2 Concordians are awarded nearly $5M for social sciences and humanities research
The Social Sciences and Humanities Research Council of Canada (SSHRC) has awarded two Concordia Faculty of Arts and Science professors nearly $5 million combined in research funding.
Erica Lehrer, professor of history, and Kim Sawchuk, professor of communication studies, are recipients of SSHRC Partnership Grants each worth approximately $2.5 million over seven years. The council’s website explains that the grants “support formal partnerships between academic researchers, businesses and other partners that will advance knowledge and understanding on critical issues of intellectual, social, economic and cultural significance.”
Paula Wood-Adams, interim vice-president of research and graduate studies, says she looks forward to seeing how their work progresses over the coming years.
“For Concordia to receive two of these prestigious awards is really a testament to the calibre of their research and the innovative vision that Kim and Erica have for their projects.”
Thinking Through the Museum
Lehrer is a sociocultural anthropologist as well as curator and founding director of the Curating and Public Scholarship Lab. She is the principal investigator for the project Thinking Through the Museum: A Partnership Approach to Curating Difficult Knowledge in Public.
It brings together academics, museum practitioners and community representatives to investigate and creatively respond to the lack of diversity in museum staff and governance, the absence or misrepresentation of disempowered groups in exhibits and strained relations between museums and the publics they serve.
The project’s goal is to integrate its network of 20 partner organizations in Canada, the Netherlands, Poland, South Africa and the United States and 34 diverse, world-class experts to transform museum theory and practice. The team will draw on critical theory and lived experience to better understand museums’ implication in and potential for redressing contentious historical and cultural issues.
Lehrer says she hopes to see museums transform into truly representative institutions suited to serve 21st-century multicultural societies.
“The current social crises present an unparalleled opportunity for museums to not only rethink how they can continue to operate, but also what leadership role they can play in the global task of healing historic divisions and accelerating progressive social change,” she says. Lehrer cites the importance of the Black Lives Matter, Idle No More and #MeToo movements as examples, along with new heritage activism in Poland and South Africa.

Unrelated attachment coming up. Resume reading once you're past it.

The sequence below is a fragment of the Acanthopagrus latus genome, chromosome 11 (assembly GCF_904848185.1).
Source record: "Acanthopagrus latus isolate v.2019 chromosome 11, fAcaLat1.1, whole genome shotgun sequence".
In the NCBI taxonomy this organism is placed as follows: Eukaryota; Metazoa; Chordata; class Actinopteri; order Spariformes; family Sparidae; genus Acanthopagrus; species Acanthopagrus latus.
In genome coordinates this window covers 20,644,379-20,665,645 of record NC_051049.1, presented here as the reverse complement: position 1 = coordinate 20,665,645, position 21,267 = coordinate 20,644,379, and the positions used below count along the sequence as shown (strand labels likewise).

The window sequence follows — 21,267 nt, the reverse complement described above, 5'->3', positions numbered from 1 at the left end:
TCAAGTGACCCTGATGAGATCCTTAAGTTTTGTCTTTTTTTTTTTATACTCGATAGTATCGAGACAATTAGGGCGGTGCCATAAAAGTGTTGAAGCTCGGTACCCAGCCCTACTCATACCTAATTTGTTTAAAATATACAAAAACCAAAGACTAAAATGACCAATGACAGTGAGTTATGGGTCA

“The team will use the power and potential of museums and curating to critically assess and respond to legacies of mass violence and injustice across cultural contexts. We hope to catalyze positive, sustainable changes.”
Aging in Data
For her part, Sawchuk is no stranger to SSHRC Partnership Grants, having received a nearly $3-million, seven-year grant in 2014 for her project Ageing + Communication + Technologies (ACT): Experiencing a Digital World in Later Life. Housed at Concordia, ACT is an international, interdisciplinary and multi-methodological research project that investigates the transformation of experiences of aging with the proliferation of new forms of mediated communications in networked societies.
Her new SSHRC Partnership Grant, Aging in Data, brings together an interdisciplinary network of scholars and community-based activists and organizations to research the intersections of age studies, communications/media studies and critical data studies.
Nineteen partner organizations and 34 co-applicants and collaborators from 10 countries in Europe, North America and Australia will investigate aging in an era of unprecedented digital data-gathering.
“Within the research team, age is not just a number or variable: it provides a lens to reflect upon an increasingly datafied world. Within this context, the COVID-19 pandemic is magnifying pre-existing age-related social and political data inequities and divisions that we seek to address and redress,” says Sawchuk, who holds the Concordia University Research Chair in Mobile Media Studies.
“This moment presents the team not with an opportunity but an obligation to pursue these research questions.”
Aging in Data was also awarded $176,973 through the Canada Foundation for Innovation’s John R. Evans Leaders Fund. A matching contribution from the Government of Quebec as well as additional funds from Concordia brings the total to more than $440,000 for the project. This money will go toward the project’s infrastructure needs, including buying audio and video recording devices, mobile post-production equipment as well as equipment for the public curation of projects and workshops part of the partnership grant project.
Pascale Sicotte, dean of the Faculty of Arts and Science, says she is inspired by the collaborative scope of the projects.
“Where some may see insurmountable obstacles, Erica and Kim see opportunities,” Sicotte notes. “These two projects exemplify what is possible when academia reaches beyond borders, real and perceived, to work with communities to tackle today’s most pressing issues.”
In addition to the SSHRC Partnership Grants awarded to Lehrer and Sawchuk, Concordia is also the recipient of nearly $2 million in SSHRC Insight Grants, which are awarded to “support research excellence in the social sciences and humanities.”
View the complete listings of Social Sciences and Humanities Research Council of Canada award recipients.